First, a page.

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How I Would Do My First Launch Strategy Differently

Updated: Jan 12

Friends, I built my career by working as everything: from a social media manager to a digital director, to literally every role in marketing for national nonprofits, political campaigns, and small businesses across the country. But when it was time for me to make the transition from working in a more corporate structure to being a full-time entrepreneur, I decided that I would throw away everything that I knew about launching and marketing and instead I would just heed the advice of the internet girls and how they were marketing and launching their business. I thought that there was some magic secret sauce to the whole thing, and that my decade of experience was somehow moot because I was transitioning into running my own business. And now I know that that's not true.

I think often about what I would do differently when I planned my first launch, mostly because it was a complete failure. I didn't use any of the tools that I knew from my experience. I did not implement any of the strategies that we use in corporate America. I just kind of like popped on the internet like, "Hey girls, I'm hosting a webinar, click the link and sign up." Maybe six people signed up and none of them bought into my signature offer. That experience was very discouraging because I knew that I knew how to launch, and I knew that I knew how to market. So why did I not trust myself? Why did I not use the tools in my toolbox?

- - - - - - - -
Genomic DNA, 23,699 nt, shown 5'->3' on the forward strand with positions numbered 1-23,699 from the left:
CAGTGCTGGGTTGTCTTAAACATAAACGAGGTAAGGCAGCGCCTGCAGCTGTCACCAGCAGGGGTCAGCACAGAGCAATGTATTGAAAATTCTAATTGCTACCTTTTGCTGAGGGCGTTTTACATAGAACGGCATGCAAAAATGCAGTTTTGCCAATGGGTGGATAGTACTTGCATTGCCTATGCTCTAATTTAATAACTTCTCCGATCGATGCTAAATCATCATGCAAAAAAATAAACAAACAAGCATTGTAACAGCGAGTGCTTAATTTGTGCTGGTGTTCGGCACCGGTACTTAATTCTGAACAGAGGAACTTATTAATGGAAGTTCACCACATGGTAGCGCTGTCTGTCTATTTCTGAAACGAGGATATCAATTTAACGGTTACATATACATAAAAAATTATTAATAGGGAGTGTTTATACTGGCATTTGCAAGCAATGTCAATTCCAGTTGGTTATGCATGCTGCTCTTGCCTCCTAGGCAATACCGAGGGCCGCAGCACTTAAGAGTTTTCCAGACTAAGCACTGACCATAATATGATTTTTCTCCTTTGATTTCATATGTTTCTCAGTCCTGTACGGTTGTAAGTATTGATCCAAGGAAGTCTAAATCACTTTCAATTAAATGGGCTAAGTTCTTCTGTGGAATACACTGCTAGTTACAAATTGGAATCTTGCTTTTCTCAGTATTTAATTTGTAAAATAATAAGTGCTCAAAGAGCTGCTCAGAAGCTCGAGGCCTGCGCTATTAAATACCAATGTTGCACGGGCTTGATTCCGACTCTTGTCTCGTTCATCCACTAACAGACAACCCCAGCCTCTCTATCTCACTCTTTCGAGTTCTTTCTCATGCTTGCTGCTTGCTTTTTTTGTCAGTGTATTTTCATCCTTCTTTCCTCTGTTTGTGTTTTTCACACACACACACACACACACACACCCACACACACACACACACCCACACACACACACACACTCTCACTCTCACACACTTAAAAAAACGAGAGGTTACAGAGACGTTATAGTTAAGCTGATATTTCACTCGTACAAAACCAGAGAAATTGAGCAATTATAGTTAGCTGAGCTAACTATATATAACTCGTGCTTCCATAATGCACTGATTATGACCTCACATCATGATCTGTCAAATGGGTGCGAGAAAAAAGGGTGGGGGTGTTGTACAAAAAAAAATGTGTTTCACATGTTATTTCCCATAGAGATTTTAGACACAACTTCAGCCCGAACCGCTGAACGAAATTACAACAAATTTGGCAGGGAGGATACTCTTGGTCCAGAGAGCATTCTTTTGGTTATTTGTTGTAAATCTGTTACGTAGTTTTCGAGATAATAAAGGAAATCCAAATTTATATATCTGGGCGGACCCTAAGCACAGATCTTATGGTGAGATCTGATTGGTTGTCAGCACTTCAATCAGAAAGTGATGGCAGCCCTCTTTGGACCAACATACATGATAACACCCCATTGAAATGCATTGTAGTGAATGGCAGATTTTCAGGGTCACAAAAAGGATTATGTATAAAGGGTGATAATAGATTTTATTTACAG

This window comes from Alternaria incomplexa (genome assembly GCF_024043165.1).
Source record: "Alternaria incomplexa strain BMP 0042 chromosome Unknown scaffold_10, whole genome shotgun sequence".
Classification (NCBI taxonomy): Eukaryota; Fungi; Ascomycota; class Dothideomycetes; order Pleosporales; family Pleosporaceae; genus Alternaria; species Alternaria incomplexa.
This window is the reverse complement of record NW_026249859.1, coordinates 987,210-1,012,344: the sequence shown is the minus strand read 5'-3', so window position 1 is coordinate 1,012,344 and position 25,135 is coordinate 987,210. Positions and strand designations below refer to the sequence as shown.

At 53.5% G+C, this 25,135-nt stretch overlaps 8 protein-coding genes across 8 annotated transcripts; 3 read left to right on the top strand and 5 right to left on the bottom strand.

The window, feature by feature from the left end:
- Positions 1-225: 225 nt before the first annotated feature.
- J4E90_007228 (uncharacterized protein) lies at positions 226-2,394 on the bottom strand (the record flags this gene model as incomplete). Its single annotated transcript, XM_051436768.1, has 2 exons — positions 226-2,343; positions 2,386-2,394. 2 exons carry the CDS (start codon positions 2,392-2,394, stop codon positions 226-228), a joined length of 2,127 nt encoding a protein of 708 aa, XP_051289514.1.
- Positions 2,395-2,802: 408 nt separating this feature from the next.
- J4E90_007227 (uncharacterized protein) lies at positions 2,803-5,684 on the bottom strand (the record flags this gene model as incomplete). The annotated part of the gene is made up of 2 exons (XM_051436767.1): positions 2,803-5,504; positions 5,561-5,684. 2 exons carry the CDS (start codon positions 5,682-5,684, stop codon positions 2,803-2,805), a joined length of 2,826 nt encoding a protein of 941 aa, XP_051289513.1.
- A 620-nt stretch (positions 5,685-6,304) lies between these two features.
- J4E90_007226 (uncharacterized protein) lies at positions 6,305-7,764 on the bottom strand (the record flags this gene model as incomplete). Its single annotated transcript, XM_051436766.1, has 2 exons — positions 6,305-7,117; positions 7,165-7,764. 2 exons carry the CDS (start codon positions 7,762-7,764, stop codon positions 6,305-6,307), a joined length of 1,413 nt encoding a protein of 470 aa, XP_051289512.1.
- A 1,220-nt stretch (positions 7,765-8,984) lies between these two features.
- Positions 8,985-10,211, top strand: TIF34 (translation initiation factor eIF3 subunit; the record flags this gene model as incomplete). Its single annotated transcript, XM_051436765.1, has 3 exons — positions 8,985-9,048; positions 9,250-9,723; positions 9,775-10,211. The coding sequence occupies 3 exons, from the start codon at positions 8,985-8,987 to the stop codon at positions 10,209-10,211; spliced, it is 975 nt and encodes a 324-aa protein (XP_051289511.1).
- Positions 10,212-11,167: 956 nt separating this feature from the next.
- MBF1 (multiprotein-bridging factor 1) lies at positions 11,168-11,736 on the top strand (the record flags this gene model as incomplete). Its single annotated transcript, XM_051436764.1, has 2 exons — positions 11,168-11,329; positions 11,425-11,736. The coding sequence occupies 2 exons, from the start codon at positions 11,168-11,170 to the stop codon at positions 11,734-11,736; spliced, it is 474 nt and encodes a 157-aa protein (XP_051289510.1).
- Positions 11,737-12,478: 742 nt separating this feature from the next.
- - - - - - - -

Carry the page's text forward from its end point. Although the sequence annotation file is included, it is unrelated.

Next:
I would have shared my story.

One of the key things that I did wrong in my very first launch is that I came onto the internet and I started talking about how I was an entrepreneur and how I had this business, but I really didn't talk about where the business came from or that I had experienced doing this. I didn't really position myself as someone who was trustworthy in the space because I was so busy trying to get people who I didn't build a relationship to buy from me. I didn't prepare them to buy into my story and who I am as a person and why I do things differently. As you all know, people buy from people who they like, who they know, and who they trust. And if they cannot connect their needs or their desires to your why and to your story, then the chances of them buying into it are just slim to none.